Evangellyfish by Douglas Wilson
My rating: 5 of 5 stars
As you wipe your feet before entering the house, here I shall open with a confession: when I was introduced to the writings of Douglas Wilson, I didn't like them. I have gone this far, allow me to go further: having all the literary discretion of a vacuum cleaner and taste located solely in my mouth, I owned, read, re-read and enjoyed books that shall not here be named, but were written by Tim LaHaye and Jerry Jenkins.
Now that my ethos lies in a smouldering ruin, allow me to say that my appreciation for Wilson's writing has increased enormously over the years. But even with this confession, there is simply no denying that Evangellyfish is the high-water mark of his writing: from the dedication onward it is absolutely hilarious, fluctuating from wry cynicism to popping optimism, lightly flippant without sacrificing depth; all in all, wholly refreshing. It skips around from character to character with an obviously deep affection for all of them, and the entire story is heavily scented with grandpa's whiskey cavendish, deep belly-laughs, and a warm, easy humour. The shift from perspective to perspective is smooth as a jazz progression, and there's nary a two dimensional character to be found, from the twitterpated bellhop to the drily cynical priest that doesn't even appear in the story, every person has depth, warmth, and a certain level of sympathy. It is a sheer, racing delight to read, packed with Wodehouse and Chesterton, Lewis and Mencken, and--dare I say it?--deeply rooted in the blues.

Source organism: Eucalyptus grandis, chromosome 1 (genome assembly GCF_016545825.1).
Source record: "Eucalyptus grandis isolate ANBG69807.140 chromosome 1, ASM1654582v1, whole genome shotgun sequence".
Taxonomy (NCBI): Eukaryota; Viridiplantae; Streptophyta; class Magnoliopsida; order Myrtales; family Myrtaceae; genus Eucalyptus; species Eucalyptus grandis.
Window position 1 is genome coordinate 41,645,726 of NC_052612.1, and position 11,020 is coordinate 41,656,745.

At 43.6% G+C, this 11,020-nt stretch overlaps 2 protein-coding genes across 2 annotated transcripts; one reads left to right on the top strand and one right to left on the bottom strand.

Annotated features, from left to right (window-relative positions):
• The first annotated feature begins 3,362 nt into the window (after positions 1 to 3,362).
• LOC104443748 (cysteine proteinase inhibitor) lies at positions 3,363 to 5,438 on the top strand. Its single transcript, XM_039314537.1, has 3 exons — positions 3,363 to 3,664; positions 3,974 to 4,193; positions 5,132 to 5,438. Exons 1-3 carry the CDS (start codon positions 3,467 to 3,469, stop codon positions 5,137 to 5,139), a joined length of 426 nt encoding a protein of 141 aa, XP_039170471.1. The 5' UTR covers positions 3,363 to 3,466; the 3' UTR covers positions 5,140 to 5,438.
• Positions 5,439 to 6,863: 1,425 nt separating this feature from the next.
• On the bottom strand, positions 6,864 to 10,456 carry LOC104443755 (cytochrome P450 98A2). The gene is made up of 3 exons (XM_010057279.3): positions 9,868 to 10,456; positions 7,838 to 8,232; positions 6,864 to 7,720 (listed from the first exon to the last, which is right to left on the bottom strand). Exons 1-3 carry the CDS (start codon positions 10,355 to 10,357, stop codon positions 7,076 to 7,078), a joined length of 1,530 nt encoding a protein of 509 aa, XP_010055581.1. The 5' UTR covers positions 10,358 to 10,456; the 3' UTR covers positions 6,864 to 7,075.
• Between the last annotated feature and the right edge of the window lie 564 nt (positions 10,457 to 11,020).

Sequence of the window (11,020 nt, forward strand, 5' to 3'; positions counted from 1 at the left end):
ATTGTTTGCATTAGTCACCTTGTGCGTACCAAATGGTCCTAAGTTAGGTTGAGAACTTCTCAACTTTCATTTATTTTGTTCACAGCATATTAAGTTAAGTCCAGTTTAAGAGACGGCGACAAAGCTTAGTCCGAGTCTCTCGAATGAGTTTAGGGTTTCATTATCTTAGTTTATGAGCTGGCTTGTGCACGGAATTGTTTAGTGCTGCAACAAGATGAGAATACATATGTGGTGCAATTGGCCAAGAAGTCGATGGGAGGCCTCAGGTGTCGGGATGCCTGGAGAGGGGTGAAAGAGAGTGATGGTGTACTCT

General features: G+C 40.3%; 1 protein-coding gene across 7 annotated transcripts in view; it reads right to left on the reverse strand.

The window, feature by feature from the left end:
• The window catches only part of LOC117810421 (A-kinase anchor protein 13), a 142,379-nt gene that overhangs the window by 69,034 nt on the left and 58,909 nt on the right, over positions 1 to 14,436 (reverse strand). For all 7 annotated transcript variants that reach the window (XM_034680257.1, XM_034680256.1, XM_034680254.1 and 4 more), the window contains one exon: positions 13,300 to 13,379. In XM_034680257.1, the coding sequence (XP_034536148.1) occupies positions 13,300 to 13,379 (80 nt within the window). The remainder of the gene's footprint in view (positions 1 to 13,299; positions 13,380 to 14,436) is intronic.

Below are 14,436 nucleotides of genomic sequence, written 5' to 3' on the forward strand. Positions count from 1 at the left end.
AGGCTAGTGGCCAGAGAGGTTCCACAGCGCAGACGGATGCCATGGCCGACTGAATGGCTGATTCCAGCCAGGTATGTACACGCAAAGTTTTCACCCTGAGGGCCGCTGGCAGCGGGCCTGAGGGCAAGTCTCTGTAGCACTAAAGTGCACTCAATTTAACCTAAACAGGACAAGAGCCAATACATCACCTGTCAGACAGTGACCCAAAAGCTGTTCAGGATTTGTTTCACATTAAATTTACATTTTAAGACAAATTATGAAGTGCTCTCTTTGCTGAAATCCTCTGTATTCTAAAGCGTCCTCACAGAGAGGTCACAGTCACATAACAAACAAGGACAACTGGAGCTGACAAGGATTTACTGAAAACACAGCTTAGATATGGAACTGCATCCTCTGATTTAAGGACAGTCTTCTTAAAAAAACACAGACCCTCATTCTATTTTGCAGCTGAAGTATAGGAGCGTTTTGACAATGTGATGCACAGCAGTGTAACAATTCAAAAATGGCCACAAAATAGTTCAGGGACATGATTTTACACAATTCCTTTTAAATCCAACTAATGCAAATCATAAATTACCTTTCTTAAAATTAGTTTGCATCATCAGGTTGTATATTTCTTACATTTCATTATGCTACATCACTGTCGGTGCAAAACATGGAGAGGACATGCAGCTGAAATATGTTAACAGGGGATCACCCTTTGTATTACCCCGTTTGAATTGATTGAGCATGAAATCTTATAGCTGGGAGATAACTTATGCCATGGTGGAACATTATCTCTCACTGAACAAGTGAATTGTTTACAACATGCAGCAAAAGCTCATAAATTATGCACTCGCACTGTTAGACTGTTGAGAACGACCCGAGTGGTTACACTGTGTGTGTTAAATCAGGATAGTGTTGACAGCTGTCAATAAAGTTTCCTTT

On a side note, any of you who read the story when he began posting it chapter by chapter will be, as the KJV would say, astonied. Not only is everything better and lighter, the ending creates a new world. I cannot recommend it highly enough.
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